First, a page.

Accordingly, the Cabinet assigned the Minister of Finance and Minister of State for Economic Affairs and Investment, Abduwahab Mohammad Al-Rushaid, with the responsibility of supervising the follow-up on the implementation of the Failaka Tourism Park project, as well as the Entertainment City project. The Cabinet also authorized the minister to take appropriate measures needed to overcome any hurdles that stood in the way of realizing these projects.

In addition, the Council of Ministers assigned the Public Authority for Agriculture Affairs and Fish Resources (PAAFR) to begin implementing the recreational and cultural park project in the Wafra agricultural area. The cabinet also discussed the ministerial committee’s recommendation on the Air-Cargo City project at Kuwait International Airport. The Council then instructed the Directorate General for Civil Aviation (DGCA) to ensure the speedy implementation of this project, and to take measures to achieve its completion at the earliest.

Besides introducing a time-bound program for government agencies to revive and fast track pending projects, the Council of Ministers also called on ministry officials in charge of supervision of project implementation to identify the causes for the delays in completion of developmental projects in the past, and to hold accountable those responsible for tardiness in completion of these crucial government undertakings.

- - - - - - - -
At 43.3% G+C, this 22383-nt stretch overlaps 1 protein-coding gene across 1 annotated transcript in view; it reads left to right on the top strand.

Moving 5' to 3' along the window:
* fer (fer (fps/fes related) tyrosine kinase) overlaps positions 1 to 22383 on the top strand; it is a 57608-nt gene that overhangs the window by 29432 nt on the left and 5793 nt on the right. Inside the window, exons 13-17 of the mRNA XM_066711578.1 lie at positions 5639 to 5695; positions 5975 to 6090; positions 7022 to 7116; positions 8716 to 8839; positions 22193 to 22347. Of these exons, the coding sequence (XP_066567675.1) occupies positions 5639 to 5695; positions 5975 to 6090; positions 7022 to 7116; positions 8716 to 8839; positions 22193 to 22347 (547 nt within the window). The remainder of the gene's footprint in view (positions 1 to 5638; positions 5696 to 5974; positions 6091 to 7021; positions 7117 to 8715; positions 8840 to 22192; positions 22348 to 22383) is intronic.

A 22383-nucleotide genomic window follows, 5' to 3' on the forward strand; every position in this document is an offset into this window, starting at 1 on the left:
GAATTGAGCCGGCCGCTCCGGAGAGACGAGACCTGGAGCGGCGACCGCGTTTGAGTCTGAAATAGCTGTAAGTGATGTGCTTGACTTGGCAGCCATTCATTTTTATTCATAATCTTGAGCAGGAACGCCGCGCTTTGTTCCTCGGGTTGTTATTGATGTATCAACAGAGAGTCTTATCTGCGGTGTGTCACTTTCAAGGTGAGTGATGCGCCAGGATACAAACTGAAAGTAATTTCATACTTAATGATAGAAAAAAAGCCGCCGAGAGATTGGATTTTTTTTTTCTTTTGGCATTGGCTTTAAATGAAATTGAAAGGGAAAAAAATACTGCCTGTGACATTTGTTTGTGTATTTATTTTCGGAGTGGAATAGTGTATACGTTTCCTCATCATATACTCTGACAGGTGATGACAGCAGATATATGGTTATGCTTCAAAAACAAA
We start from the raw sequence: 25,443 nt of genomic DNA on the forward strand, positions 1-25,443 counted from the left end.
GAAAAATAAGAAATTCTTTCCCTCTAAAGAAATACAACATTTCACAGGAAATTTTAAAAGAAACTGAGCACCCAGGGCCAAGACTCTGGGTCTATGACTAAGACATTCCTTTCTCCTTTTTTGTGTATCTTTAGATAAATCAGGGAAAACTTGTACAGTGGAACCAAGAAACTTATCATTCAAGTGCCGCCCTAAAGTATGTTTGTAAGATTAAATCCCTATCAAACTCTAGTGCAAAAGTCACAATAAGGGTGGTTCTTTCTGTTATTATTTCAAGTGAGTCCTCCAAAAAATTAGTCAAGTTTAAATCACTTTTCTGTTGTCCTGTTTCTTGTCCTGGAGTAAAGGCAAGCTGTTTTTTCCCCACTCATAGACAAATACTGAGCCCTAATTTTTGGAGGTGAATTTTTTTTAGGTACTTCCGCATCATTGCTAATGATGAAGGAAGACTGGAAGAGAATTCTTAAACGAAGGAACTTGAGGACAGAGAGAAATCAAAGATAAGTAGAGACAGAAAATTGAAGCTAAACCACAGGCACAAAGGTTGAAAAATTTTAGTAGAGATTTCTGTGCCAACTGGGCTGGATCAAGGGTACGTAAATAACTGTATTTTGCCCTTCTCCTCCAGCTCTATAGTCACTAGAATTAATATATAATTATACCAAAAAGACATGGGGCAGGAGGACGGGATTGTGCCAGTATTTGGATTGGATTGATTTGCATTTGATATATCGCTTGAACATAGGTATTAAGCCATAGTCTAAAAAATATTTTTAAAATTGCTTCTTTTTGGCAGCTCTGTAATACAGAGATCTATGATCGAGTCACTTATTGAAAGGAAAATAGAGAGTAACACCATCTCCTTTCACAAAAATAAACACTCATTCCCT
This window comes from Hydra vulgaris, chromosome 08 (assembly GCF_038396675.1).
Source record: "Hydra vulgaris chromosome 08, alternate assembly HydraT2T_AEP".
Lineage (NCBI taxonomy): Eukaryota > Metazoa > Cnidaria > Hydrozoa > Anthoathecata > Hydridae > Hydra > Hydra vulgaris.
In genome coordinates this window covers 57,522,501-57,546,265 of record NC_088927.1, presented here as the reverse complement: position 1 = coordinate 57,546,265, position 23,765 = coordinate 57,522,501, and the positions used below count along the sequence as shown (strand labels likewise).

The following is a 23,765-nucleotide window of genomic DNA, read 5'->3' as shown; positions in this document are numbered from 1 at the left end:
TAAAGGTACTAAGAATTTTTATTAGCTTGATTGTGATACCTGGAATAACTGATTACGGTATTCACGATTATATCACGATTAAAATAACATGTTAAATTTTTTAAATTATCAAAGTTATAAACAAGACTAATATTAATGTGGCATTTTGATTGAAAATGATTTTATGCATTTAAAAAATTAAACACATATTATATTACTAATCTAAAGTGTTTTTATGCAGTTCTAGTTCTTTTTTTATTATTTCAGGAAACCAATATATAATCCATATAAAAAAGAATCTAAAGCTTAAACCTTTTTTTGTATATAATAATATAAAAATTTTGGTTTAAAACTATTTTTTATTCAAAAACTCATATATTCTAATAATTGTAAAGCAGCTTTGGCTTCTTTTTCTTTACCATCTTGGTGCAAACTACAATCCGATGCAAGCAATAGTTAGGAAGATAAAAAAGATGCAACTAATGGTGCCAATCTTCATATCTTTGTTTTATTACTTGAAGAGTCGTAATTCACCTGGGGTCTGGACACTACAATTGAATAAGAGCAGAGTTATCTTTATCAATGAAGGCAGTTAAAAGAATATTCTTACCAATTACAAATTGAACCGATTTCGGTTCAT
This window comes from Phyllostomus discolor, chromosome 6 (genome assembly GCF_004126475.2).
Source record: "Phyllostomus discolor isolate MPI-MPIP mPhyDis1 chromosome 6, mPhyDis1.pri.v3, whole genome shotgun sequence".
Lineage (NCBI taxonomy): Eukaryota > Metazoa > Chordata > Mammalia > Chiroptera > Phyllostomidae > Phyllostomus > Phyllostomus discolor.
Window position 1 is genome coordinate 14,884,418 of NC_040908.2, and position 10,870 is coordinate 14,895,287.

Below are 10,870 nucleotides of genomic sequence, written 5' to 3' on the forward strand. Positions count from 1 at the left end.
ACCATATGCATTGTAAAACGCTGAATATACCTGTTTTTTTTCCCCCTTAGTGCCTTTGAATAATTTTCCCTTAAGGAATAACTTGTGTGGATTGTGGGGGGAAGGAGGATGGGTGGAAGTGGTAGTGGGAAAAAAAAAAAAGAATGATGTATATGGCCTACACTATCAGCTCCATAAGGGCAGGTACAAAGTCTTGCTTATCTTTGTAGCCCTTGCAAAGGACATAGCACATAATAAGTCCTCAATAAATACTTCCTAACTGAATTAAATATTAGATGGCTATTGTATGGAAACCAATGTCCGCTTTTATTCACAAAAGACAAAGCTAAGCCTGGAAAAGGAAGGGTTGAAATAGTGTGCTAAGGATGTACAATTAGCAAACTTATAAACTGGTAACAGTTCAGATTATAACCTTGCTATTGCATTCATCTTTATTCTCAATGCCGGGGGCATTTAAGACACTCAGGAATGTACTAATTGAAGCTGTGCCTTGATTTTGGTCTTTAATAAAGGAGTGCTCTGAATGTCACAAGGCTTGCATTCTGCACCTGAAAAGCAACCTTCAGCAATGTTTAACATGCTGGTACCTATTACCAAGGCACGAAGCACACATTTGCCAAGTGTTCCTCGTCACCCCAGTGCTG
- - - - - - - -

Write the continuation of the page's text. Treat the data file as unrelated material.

Moreover, in furtherance of the directives of His Highness the Prime Minister to provide equitable and transparent public services, the Council of Ministers requested the Minister of Health Khaled Mhawes Al-Saeed to issue strict instructions to Ministry of Health (MoH) officials, and in particular those in charge of the ministry’s Overseas Treatment department, not to accept foreign treatment requests or other related recommendations from influential people, including from members of the dissolved parliament or their delegates, as well as those standing as candidates in the upcoming general elections.

On a related note, last week, Undersecretary of the Ministry of Health, Dr. Mustafa Reda, issued a circular stating that from now on specialized committees will examine urgent requests for emergency treatment abroad, and will determine whether the patient needs to be sent abroad or could be treated just as effectively at one of the local facilities of MoH.

Also, in a further measure to provide treatment abroad only to those citizens who cannot be treated efficiently locally, and to ensure transparency in the working of the ministry’s health offices overseas, MoH directed all its foreign health offices to stop dealing through intermediaries, whether an individual or a company that facilitates treatment abroad for citizens, and instead deal directly with the concerned hospitals to ascertain citizens had access to integrated healthcare.